EDITORIAL: Final notes, Thanks for a great 18 years

By Scott Swanson
Of The New Era, Lebanon Local

I’ve not looked forward to writing this column, but the time has come.

It’s my “sayonara” – goodbye as publisher of your community newspaper.

Hard to believe it’s been over 18 years since my wife Miriam and our three daughters walked into The New Era’s offices on April 1, 2005, to be introduced as the new owners of the newspaper. That time has flown – fast.

Miriam and I weren’t necessarily looking to leave – the business, that is, anytime soon.

But we have realized that we aren’t the young sprouts we were when we took over from Alex and Debbie Paul, who’d owned The New Era for the previous 20 years. Responsible journalism requires a level of attention to detail and a level of energy that gets more difficult as your reflexes slow down. I’ve noticed that the typos come more easily, the mental lapses more common. (“What’s this person’s name? I know it…)

We knew we were going to have to come up with an exit strategy and we didn’t want it to be a corporate newspaper chain, at least not a chain owned by investors who care only about money.

Though an owner certainly has to be concerned about profit, I think I can say fairly confidently that newspapers run by people for whom that is their sole concern are the ones circling the drain. Owners who are unwilling to invest in their news product are serving themselves, not their community, and it’s no wonder they’re losing subscribers and advertisers.

So, when our time came to step back, we wanted to find an owner who cared deeply about and understood the critical importance of local journalism, and who would care about Sweet Home.

Out of the blue, we were approached by Chris Chapman, who asked us if we’d be willing to sell the newspaper operation, which now includes our monthly in Lebanon, to him.

We’ve known Chris since 2005, when he first came to work with us. In fact, he’s worked for us twice in the past (our staff likes to joke that The New Era is like Hotel California in the Eagles song: “You can check out any time you like, but you can never leave,” because of the number of employees who return.)

Although Chris is not an editorial-side guy like me, he has extensive experience – he’s worked for three different commercial newspaper operations, and he shares our interest in maintaining a healthy, reliable local news source. Given those considerations, and our own experience with Chris, we had a hard time coming up with a better scenario for The New Era’s continued healthy survival.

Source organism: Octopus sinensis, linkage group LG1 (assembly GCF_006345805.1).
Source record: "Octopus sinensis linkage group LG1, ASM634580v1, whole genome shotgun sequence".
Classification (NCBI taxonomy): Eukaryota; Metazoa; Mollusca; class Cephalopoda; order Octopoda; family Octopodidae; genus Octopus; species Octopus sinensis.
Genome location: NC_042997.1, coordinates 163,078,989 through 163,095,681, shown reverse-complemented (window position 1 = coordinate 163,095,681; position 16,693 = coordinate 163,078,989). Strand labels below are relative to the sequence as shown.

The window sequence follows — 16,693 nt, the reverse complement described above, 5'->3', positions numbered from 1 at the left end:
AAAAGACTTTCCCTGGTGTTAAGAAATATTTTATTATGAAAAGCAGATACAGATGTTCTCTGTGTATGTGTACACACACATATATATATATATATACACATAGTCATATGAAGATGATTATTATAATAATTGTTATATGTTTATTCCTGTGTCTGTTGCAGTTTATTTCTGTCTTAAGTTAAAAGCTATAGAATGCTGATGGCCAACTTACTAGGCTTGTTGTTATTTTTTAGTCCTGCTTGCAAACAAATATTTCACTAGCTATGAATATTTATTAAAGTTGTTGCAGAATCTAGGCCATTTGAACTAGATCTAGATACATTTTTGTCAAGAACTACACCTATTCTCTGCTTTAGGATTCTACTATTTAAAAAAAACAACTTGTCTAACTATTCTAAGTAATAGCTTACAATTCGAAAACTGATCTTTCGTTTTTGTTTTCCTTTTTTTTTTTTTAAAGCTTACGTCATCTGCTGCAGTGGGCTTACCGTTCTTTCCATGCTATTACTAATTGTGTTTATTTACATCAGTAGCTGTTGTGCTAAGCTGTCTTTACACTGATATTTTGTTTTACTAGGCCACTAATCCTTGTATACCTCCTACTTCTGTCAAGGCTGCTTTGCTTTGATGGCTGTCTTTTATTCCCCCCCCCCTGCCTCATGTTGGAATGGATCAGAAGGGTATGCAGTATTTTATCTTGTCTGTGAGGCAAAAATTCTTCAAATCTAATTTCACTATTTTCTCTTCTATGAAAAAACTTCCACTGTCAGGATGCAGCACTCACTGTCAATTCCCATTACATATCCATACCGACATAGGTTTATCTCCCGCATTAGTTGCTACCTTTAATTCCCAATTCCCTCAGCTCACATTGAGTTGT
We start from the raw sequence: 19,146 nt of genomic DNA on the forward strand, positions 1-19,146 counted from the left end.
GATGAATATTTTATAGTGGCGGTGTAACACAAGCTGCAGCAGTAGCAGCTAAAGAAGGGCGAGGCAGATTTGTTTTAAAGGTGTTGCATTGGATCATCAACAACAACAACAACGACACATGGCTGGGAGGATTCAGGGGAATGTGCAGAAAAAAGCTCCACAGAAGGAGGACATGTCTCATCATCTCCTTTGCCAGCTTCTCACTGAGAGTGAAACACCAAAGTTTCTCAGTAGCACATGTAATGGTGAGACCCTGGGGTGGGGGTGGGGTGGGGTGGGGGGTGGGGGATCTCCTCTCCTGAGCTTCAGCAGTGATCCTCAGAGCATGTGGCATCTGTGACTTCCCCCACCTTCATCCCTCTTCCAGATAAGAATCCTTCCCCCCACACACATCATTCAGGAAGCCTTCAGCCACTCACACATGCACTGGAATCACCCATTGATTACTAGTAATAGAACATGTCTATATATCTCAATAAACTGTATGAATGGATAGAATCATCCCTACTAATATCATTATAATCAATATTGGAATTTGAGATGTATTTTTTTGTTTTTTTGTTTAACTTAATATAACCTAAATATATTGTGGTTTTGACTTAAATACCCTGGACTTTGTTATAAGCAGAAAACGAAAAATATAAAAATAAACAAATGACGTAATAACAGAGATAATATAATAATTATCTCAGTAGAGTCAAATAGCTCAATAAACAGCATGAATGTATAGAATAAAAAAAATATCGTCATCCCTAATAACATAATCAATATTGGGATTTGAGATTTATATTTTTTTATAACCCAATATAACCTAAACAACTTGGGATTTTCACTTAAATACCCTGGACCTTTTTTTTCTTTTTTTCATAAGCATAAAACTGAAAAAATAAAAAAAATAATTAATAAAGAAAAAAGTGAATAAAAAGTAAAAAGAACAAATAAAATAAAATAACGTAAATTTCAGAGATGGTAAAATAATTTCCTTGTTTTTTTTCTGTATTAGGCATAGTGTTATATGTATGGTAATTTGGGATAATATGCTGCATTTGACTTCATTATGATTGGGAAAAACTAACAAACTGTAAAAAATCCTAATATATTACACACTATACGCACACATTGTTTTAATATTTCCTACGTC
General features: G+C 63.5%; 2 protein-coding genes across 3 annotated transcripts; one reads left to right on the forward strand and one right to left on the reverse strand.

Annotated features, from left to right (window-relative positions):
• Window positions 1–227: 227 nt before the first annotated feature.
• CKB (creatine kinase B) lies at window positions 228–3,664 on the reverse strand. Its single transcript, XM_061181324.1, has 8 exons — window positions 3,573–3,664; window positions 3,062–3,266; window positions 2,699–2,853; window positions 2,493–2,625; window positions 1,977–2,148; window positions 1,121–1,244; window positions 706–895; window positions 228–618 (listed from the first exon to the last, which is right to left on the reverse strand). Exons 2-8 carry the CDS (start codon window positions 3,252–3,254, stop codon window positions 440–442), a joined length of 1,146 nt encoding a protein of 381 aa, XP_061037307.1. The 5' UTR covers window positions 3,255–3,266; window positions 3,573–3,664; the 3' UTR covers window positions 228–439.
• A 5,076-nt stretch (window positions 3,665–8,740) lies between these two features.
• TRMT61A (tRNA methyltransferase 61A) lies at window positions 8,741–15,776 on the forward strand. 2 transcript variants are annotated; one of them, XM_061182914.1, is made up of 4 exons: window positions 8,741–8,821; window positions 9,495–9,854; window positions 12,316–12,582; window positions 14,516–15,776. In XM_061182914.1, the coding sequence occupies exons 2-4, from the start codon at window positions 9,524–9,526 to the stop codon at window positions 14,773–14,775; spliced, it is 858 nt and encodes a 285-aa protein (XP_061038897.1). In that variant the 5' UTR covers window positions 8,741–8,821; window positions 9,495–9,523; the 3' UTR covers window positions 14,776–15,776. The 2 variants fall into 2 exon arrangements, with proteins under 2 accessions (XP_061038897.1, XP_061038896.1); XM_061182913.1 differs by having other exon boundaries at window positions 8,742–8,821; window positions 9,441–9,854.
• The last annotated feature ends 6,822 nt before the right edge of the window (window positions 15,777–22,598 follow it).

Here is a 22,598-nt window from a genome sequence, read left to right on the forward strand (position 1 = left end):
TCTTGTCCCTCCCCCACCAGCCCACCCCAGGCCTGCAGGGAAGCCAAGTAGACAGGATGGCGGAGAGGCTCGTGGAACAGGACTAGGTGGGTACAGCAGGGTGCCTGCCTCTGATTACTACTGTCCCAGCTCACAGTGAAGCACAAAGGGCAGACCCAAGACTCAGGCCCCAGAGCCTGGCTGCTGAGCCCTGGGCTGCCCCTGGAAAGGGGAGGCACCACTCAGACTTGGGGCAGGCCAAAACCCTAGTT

Also, even when Chris was a youngster just learning the ropes in his early days with us, I always noticed how he had a good moral compass and he was a leader in the newsroom. Though I certainly didn’t envision him taking over The New Era in those early days, I thought I saw the potential for such a role.

So here we are. Obviously, we decided to go for it.

We’re not intending to go anywhere and we’ll likely be involved at some level in The New Era for some time to come, at least until all the pieces are in place to take it and Lebanon Local to even bigger and better things, which is the goal.

We’re very appreciative for the support Sweet Home has given us as we’ve operated The New Era. Sure, there are a lot of people (some of them somewhat surprising to me) who don’t read the paper, but a constant stream of subscribers over the years have told us they appreciate it. And we appreciate them.

We appreciate the advertisers who have chosen to promote themselves and their services alongside our news coverage. We appreciate local residents who have chosen to let us help tell their stories, promote their events and chronicle their highlights.

I’ve learned a lot as editor and co-publisher (with Miriam) of your newspaper. Working in a small, rural community wasn’t new to me, but running the business while reporting the news proved a delicate balance.

I’ve realized how important it was to support local businesses, even those that haven’t supported The New Era.

I’ve come to understand that the only reason that a local store is open on Saturday morning for customers like me is because we are willing to support it. It takes at least two days to get anything from Amazon, and when you need lumber, feed, a birthday card, a bouquet, etc., etc., immediately, well, what goes around comes around.

Another thing I’ve learned, running your newspaper, is that in a small community like Sweet Home individual people make a big difference. That’s true everywhere, but it’s particularly so when we don’t have masses of people to draw from for talent.